Looking for "good" keys didn't work, there are no bit permutations that show noticeably better applicability than others, the only thing I found is that a 0x22 final xor is significantly more common, which is good on one side, but not that good on the other side because it cannot be the ONLY xor - there must be others.

The manual decryption by comparison with the other sets is almost complete, CPU #2 is 100% while CPU #1 is maybe 75%. The code is different in a few places because this version doesn't have the MCU, and actually there seems to be a large chunk of code in the encrypted version that isn't in the others, so I might not be able to do a complete decryption if I don't break the encryption algorithm.

One interesting thing to note is that the code has been reassembled with a different assembler, which generates different (but equivalent) instructions in some cases. Here is an example:

not encrypted version:

D08D: CE B8 D3      LDU   #$B8D3
D090: EC 84 LDD ,X
D092: 81 29 CMPA #$29
encrypted version:

D082: CE B8 D3      LDU   #$B8D3
D085: EC 00 LDD $0000,X
D087: 81 29 CMPA #$29
the middle instruction does the same thing but with a different opcode.

Yesterday I verified that bytes at the same address are decrypted in the same way, and that in that case changing one bit in the encrypted value changes one bit in the decrypted value. Tomorrow I will try pairs of addresses only differing by one bit, and see if there is a similar regularity. From what I could see, however, I'm not very optimistic.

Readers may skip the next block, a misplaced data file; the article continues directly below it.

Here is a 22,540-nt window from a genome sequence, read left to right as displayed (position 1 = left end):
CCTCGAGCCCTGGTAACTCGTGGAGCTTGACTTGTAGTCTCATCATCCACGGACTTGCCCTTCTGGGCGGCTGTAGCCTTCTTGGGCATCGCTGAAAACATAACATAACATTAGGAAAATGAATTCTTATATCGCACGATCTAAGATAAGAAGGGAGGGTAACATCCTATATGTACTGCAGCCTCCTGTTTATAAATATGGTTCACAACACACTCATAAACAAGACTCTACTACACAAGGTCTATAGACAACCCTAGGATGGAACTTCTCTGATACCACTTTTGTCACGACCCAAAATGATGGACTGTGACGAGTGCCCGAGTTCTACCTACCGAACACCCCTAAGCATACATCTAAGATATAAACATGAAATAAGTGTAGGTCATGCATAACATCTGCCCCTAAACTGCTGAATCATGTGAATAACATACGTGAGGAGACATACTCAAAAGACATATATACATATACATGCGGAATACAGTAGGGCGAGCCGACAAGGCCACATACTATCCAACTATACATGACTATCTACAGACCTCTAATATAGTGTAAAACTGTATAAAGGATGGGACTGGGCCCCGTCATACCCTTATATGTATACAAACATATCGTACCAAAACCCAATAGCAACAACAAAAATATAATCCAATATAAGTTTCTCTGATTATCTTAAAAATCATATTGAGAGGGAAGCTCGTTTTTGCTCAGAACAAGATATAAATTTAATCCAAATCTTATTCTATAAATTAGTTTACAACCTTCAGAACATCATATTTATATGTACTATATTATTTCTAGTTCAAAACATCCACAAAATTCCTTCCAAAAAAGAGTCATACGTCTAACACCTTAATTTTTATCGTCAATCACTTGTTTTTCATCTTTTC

Wednesday, January 26, 2005

Kram progress

My intuition was right: the two Kram CPUs use the same encryption. Every time there is the same encrypted value at the same address in the two CPUs, it decrypts to the same value.

Not only that but, at a given address, if N bits change in the encrypted value, then N bits change in the decrypted value. This proves that the encryption consists of a bitswap and a xor.

That was the good news. The bad news is that the encryption changes with the address, and there isn't much data to analyze. For most addresses I have only one encrypted-decrypted pair, for a few I have two. There is no way to obtain more than what I have without physical access to the CPU.

Of course, since for now we have to assume that the encryption consists of a free bitswap + free xor, this means that given a single pair it could be decrypted correctly with any of 8! = 8*7*6*5*4*3*2*1 = 40320 different keys: just pick any of the 8! possible permutations of the bits, and then select the 8-bit xor that fixes the result.

What I need to do now is try to figure out the relation between address and key, which isn't obvious at the moment. The total possible keys are 8! * 2^8 = 10321920, which isn't too much. What I plan to do is check how many values are decrypted correctly by each one of them (or better, by a subset of them). If we are lucky, some keys will show a significantly better success rate, meaning they are "good" ones. If we are not lucky, it will mean that bitswap and xor are independently affected by the address.

Kram encryption